Maybe it’s because I spent fifteen years in the corporate world, but when the end of a calendar quarter comes around, I tend to start thinking about what I have, and haven’t, accomplished in the previous quarter. When it’s also the end of a half year or full year, I also tend to look back to the year-to-date or entire year, respectively. This being the end of the first half of 2006, it’s time for one of the half-yearly reviews.
Oh, don’t worry, I won’t bore you with the details. The quick summary is that things never quite come out the way I’d planned at the beginning of the quarter (or half year in this case), but that doesn’t mean there hasn’t been some form of progress. While I’m always looking for more, life is what it is, and we can generally only influence what we do, not how external forces will react, or fail to react, to our actions.
Oh, sure, there are some things that are predictable. If you spill a glass of water on your head, you get wet hair, assuming you have some hair to get wet anyway. In the world of art and business, though, things aren’t so simple. Just because you write a song doesn’t mean anyone’s going to even hear it. Even if they hear it, there’s no guarantee they’ll like it. Even if they like it, there’s no guarantee they’ll like it enough to record it (i.e. if you’re a songwriter writing songs for others to record). Even if they record it, it doesn’t mean lots of other people will hear it, no less make it a hit by requesting it over and over on the radio or buying CDs with the song on it. Or, if you’re putting the recordings out yourself, just because you’ve put it out there, there are no guarantees anyone will buy it, or even know about it in any significant numbers, for that matter. It’s not like going to a job at the local factory, where you know that, if you work eight hours, you’ll get a certain amount of money when payday rolls around. With art-based business, you never really even know if payday will ever roll around.
Forgetting about the notion of how other people may react to what you are doing, which is critical to whether you can actually make a living doing it, it can sometimes be hard to even measure what you’re putting out into the world. Of course, some songwriters will be able to quote numbers, such as, “I wrote twenty-five songs last year,” or, “I put out one 12-song album this year.” But that isn’t always meaningful. Were those “good” songs? What does “good” even mean — something that could someday pay the bills, something that has some artistic merit, something that makes one person smile, something you just did to say you did it but didn’t really pay attention to the quality of the result (i.e. even to your own standards, no less how it might be perceived by others), or …? How do you really apply objective measures to something as subjective as art?
Then there are those things that don’t seem to relate directly to any sort of output, in terms of quantification possibilities, such as improving the quality of what you are doing. For example, writing “better” songs or producing “better” recordings or learning to sing “better.” Those kinds of things may represent real progress, and may represent a significant commitment of time in the form of practice and trial and error, as well as prerequisites to eventual success, but how do you measure that sort of progress?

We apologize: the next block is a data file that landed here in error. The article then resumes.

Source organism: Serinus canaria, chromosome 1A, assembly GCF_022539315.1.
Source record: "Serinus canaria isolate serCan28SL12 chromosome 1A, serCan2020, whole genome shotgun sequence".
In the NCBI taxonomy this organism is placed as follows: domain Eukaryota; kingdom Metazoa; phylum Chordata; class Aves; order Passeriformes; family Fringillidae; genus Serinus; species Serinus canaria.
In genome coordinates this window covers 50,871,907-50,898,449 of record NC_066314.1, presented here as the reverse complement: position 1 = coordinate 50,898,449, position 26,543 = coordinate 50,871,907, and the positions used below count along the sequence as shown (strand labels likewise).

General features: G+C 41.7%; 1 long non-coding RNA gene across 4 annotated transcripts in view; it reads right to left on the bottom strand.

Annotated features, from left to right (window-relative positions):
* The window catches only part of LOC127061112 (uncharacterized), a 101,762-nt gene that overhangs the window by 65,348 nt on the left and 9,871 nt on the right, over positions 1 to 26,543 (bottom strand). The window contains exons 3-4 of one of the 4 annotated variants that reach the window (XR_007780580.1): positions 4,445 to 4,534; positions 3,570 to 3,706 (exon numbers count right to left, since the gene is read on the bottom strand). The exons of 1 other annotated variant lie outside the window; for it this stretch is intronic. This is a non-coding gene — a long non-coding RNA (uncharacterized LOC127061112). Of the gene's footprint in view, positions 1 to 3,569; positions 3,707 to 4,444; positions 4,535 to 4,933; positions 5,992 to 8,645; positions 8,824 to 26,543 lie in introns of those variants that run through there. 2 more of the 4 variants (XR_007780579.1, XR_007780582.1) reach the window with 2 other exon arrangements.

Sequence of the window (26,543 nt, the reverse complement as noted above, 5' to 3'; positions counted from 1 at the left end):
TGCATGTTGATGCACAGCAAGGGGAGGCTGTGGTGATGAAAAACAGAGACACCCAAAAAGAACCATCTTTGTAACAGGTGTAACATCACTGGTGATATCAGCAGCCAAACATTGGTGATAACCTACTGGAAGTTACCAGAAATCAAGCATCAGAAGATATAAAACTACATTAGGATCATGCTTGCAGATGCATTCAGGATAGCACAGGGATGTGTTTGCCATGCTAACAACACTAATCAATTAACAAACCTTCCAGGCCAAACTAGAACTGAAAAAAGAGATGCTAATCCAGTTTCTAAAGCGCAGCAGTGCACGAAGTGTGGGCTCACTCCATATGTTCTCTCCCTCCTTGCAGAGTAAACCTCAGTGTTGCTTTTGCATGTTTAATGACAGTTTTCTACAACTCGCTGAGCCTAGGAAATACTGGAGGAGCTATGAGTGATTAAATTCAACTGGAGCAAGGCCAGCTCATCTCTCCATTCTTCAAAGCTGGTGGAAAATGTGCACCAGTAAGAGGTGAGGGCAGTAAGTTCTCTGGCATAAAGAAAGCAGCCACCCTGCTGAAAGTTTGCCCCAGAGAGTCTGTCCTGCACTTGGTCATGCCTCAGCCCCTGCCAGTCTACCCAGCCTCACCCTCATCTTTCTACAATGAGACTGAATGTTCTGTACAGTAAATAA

And what about those periods of “one step forward, two steps back” — i.e. regrouping? I’m talking about those times where you’ve been proceeding under one basic modus operandi for a long time, in full belief that it will eventually deliver results if you’re persistent enough and are producing something of quality. However, after awhile things still aren’t delivering the kind of results you want, or even need, so it’s time to reconsider the basics, perhaps changing strategy big time or maybe just augmenting your efforts with new kinds of efforts. Those are the times when a huge amount of effort gets put into new areas, where you have to crawl before you can walk. Those periods can be absolutely necessary, and integral to longer term success, but how do you measure the potentially negative progress when you’re going through such periods? Of course, you can never be sure up front whether the new directions will end up working out or not, so it’s tough to even say whether any milestones you’ve achieved as part of these sorts of efforts are really even milestones in the big picture, or will end up being busy work, in hindsight, a bit down the line.
So, yeah, it’s kind of been like that. There’ve been a few minor successes, some signs at least some people are liking what I’m doing, no real financial breakthroughs, but laying the groundwork to open up some new avenues that might, or might not, help on that front somewhere down the line, some “better” recordings, and just a fair bit of regrouping with myself and learning to crawl, then walk, in a few new areas. It’s been a time of spending what have felt like inordinate amounts of time on research, planning, and other activities that aren’t directly related to my artistic and commercial output, but which I’ve nevertheless viewed as necessary to try and break the stalemate that has seemed to develop in older ways of doing things. It’s an exciting, but anxious, time — one of those periods where sleep just doesn’t fit into the too short hours of the day, week, and month, where there is still so much to be done to even be able to get back to anything resembling any form of normalcy. Then again, normalcy is highly overrated, and is probably no friend of the songwriter or artist.
How was your half year? See you in the second half.